The best word for what you're looking for in my opinion is mage, because it has the same root word as magic, it's gender neutral, and it just means magic-user and nothing else. But you're not going to get much mileage out of the word mage outside of a fantasy context.

  • Plural would be mages/magi. And yes its a bit too arcane for common talk.
    – user568109
    Aug 8, 2015 at 1:15
  • +1 Thank you. I like mage, which simply means "magician" as you say, without the connotation of an illusionist on stage (which I feel the words "magician" and "conjurer" carry).
    – Tragicomic
    Aug 9, 2015 at 0:02

I would recommend "practitioner". If you want to be specific, you can use the two-word "magical practitioner".

someone who regularly does a particular activity

Even without "magical", it has a usage within certain literary circles. In the popular novel series The Dresden Files, persons who use magic, regardless of the type, are referred to as "practitioners":

Practitioner is a generic term for an individual who can use magic. The word signifies only the presence of magical talent; it has no connotations regarding the individual's power or skill. There are a number of other terms, however, which do have such connotations.

Obviously, this is used within a specific literary world in this case, but the terminology appears even in other articles:

"Magician (paranormal)"

A magician is a practitioner of magic who attains objectives or acquires knowledge using supernatural means.

The Smart Witch: Introduction to Magic:

One thing magical practitioners have in common throughout history and around the world today is curiosity – the quest for knowledge. We are the original inquiring minds who want to know. There is a reason that so many of the first books printed were grimoires – books of magic – on the whole, magical practitioners are great readers.

The major issue as I see it is that the terminology varies depending on the world you're in.

In Harry Potter, for example, witch is the feminine version of wizard... the type of magic they do is pretty much identical.

In other worlds, everyone who practices "wizardry", regardless of gender is a "wizard" and the practice of witchcraft is very different, and everyone who practices it is called a "witch", again, regardless of gender, though most seem to be female. Similarly, a "magician" could be something different entirely.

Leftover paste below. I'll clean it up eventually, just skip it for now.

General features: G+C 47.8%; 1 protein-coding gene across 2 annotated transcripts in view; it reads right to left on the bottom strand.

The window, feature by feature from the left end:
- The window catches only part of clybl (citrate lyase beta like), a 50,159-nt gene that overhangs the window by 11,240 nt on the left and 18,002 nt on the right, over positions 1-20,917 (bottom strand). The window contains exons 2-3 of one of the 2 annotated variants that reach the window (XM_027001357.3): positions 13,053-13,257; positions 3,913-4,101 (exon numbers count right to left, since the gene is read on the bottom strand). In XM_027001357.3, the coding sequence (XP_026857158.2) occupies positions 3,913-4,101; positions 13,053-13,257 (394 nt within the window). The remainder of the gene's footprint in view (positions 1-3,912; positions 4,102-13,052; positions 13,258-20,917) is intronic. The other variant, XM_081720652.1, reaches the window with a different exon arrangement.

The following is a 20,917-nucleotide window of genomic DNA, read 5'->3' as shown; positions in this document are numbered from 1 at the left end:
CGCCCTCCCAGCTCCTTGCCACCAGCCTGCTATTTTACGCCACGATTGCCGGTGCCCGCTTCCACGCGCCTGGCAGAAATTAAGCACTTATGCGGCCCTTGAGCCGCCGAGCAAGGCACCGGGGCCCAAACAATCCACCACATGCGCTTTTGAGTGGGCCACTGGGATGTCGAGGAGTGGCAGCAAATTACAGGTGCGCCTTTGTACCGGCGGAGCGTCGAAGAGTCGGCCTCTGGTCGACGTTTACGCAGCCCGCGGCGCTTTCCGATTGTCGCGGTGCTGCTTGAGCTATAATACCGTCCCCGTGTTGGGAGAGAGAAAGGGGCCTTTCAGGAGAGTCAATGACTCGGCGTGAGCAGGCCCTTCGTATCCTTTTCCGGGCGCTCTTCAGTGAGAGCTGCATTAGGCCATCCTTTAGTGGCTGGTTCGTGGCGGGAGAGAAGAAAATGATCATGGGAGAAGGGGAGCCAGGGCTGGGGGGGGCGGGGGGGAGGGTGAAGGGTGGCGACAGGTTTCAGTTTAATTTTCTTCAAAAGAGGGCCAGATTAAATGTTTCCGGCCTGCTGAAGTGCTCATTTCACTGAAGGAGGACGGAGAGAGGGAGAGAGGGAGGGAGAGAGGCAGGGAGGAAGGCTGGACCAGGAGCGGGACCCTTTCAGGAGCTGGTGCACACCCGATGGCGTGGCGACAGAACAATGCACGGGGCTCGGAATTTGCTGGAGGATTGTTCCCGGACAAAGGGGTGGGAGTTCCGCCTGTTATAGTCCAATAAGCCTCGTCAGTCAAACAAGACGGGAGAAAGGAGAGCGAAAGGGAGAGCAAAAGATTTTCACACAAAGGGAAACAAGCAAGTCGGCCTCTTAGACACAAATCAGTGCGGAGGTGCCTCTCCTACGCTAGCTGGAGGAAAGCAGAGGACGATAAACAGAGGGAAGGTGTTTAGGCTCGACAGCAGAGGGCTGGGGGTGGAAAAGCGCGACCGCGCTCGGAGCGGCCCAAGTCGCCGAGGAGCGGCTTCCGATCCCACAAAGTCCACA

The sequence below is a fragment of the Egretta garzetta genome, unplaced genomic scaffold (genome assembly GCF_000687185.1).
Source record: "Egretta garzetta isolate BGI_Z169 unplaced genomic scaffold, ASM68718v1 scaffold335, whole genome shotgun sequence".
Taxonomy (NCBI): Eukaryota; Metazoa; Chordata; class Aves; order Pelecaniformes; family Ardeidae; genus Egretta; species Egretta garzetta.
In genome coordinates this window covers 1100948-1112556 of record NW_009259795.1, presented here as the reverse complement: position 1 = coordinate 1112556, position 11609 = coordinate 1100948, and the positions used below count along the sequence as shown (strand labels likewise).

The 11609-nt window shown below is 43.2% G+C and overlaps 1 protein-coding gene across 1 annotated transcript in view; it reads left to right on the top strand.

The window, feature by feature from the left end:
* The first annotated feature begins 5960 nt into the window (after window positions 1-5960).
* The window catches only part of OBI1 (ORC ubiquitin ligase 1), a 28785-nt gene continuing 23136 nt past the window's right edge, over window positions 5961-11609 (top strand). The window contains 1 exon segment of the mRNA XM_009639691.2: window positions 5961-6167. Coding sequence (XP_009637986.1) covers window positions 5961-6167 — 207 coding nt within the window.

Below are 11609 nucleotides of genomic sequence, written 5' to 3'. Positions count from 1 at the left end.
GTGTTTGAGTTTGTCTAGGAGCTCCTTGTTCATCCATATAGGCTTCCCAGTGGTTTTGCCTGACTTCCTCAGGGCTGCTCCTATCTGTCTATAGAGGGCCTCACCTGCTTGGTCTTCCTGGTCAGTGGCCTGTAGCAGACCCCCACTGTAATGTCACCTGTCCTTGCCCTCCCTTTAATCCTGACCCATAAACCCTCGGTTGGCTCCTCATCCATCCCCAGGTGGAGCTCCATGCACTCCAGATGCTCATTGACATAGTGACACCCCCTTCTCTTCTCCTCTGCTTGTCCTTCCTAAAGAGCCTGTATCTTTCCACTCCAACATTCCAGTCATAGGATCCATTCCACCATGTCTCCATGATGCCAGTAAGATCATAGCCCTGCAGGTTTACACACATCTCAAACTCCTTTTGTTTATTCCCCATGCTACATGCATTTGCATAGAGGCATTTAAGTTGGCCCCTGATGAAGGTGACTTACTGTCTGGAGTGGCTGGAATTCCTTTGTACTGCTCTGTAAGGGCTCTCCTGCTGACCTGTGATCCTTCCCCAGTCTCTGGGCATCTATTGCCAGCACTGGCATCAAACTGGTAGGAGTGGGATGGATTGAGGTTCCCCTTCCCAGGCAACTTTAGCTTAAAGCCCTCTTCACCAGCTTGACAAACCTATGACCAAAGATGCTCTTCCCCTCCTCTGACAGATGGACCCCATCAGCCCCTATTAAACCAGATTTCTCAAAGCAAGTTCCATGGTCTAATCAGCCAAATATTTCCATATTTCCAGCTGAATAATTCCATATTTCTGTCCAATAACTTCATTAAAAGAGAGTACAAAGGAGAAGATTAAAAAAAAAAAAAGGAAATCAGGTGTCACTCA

I believe that "practitioner" or "magical practitioner" is a word that holds none of the connotations of the individual words have.

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    If I saw the word practitioner used without any qualifiers, I would immediately assume it meant a doctor—a medical practitioner. Aug 7, 2015 at 20:00
  • @JanusBahsJacquet even if it was in a paper about magical people? Presumably there's going to be some context... and that's also why I recommended the two-word option.
    – Catija
    Aug 7, 2015 at 20:01
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    I’ve never seen or heard practitioner used to refer to, erm, non-Muggles, so I think I’d just be a bit nonplussed if I saw it used, unqualified, in a paper about magical people—I’d first wonder if I’d missed some reference to the medical profession, and then probably suss it out after a batted eyelid or two. Magical practitioner would probably strike me at the first read as a slightly unusual phrasing, but I would at least know immediately what was meant and would probably be used to it by the second reading. Aug 7, 2015 at 20:04
  • @JanusBahsJacquet I don't understand what you want me to say... I've shown that the word is used in magical situations and it seems that your personal dislike is all you're expressing. If you dislike it, then don't vote it up.
    – Catija
    Aug 7, 2015 at 20:05
  • +1 Thanks for your answer. I do believe I have heard the term "practitioners of magic" used.
    – Tragicomic
    Aug 8, 2015 at 23:59

"Witch" is not necessarily the cognate of "wizard" in any way. A wizard is someone who has developed some form of wisdom (wiz-dom). It comes from Olde English, as the root is "wis", meaning wise. The conversion of that into a personal noun by adding suffix -ard came later as noted below. Its use even then reflected at first and primarily the quality of wisdom as attributed to a person. It has come to mean someone, particularly a male, who has developed magical powers.When and how this happened I don't know.

A witch, on the other hand, originates in Olde English as well, and had both male and female forms, and implied a person who had magical power and this was its explicit meaning. It specifically meant someone with the power to bewitch others, usually of the opposite sex. The human equivalent of a demon of seduction, basically.